Prizewinning architect Zaha Hadid has claimed that the UK is behind Europe in commissioning modern-style buildings
Zaha Hadid has speculated that the UK may be behind mainland Europe in commissioning modern architecture, because it does not have a tradition of holding competitions for public works buildings.
The London-based architect was speaking on Radio 4's flagship Today programme, which she was editing as one of a series of guest editors over the past week. In interview, she spoke out about the lack of acceptance of modern architecture in the UK: 'I think the advantage Europe has is that they really took seriously the law that says, to build a public building you have to go through a competition. In the UK, first of all, there are not as many public works which go through competitions like that. The advantage in Europe is that there is a process of competition which gives you the right to do public work building.'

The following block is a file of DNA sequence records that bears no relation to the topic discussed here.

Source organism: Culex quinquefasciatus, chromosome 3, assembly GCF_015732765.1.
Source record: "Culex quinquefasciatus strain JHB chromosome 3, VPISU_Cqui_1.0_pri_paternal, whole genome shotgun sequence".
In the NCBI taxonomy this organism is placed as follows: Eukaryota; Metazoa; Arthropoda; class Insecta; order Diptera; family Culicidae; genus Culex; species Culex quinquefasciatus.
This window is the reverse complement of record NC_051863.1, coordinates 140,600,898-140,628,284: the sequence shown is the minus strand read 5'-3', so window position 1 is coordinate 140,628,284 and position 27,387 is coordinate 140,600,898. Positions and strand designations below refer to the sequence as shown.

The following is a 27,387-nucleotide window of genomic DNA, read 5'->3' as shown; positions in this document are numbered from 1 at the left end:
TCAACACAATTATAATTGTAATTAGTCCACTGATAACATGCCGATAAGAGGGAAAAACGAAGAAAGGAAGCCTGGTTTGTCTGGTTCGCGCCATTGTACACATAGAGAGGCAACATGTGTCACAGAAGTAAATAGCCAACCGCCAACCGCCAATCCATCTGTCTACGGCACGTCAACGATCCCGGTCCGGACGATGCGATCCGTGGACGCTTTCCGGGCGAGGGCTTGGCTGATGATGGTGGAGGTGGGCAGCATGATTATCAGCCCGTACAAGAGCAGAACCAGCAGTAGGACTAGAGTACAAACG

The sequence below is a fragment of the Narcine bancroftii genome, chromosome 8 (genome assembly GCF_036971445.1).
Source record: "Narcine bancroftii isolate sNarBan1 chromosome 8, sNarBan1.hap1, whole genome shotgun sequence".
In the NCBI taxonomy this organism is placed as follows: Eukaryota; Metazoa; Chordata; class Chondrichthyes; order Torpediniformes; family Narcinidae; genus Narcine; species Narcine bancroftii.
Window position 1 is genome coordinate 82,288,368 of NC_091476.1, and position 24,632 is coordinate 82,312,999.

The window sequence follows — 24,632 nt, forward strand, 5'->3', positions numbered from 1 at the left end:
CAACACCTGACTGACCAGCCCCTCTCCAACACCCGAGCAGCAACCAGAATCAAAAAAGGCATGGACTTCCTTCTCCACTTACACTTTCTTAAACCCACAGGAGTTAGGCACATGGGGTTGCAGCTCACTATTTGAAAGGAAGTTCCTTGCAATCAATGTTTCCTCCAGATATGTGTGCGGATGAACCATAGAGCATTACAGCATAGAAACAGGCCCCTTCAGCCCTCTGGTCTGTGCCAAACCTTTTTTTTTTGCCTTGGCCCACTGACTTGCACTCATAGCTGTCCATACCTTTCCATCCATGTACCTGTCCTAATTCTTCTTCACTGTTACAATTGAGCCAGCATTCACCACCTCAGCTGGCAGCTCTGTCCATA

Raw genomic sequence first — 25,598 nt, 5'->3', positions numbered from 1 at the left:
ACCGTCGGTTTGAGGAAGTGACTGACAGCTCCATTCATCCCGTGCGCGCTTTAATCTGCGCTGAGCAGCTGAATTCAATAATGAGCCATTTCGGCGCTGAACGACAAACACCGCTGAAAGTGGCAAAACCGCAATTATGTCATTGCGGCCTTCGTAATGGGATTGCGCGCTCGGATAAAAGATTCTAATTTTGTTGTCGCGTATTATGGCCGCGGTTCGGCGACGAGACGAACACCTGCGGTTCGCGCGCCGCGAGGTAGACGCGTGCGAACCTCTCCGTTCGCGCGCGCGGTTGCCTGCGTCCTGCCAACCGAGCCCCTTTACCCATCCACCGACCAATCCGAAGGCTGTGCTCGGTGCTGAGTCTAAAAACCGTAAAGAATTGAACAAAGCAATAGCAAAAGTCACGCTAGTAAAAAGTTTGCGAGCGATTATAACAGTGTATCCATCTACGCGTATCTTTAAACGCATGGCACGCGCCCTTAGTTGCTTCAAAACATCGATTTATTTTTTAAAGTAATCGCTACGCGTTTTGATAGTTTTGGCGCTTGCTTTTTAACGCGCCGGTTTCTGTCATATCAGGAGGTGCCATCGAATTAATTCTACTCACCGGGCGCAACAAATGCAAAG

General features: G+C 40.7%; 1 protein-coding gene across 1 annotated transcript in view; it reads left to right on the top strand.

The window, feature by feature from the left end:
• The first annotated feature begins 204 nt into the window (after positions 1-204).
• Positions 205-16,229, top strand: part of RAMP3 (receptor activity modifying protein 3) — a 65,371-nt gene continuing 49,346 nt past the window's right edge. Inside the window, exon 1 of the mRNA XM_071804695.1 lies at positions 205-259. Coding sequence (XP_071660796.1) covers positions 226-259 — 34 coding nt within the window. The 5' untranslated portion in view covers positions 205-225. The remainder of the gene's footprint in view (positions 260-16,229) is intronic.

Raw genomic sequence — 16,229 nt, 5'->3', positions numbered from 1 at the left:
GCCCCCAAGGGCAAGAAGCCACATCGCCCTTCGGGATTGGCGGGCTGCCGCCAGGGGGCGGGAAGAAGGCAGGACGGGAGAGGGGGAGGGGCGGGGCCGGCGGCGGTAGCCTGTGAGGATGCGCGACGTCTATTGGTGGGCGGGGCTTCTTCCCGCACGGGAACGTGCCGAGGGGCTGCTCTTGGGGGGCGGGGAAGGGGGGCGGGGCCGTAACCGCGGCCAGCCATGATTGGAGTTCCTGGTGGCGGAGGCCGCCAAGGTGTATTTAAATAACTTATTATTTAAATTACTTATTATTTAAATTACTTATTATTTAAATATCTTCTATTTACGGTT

However, the prizewinning architect lavished praise on the UK's construction and engineering skills: 'The British encourage and nurture research, at the level of the students. I could not have done my work anywhere else. We have tremendous expertise and the best engineers in the world. We have specialists in all these things and they are interested in ideas.'
Iraqi-born Hadid was asked why she thought her own work was so little represented in the UK, despite receiving international acclaim: 'When I say what I really think, people this I'm being negative and whinging. I don't know. They don't believe in the fantastic, they don't like women, they don't like foreigners - I've no idea. The work is extreme. A few years ago, they couldn't even fathom any modern thing, let alone extreme modernity.'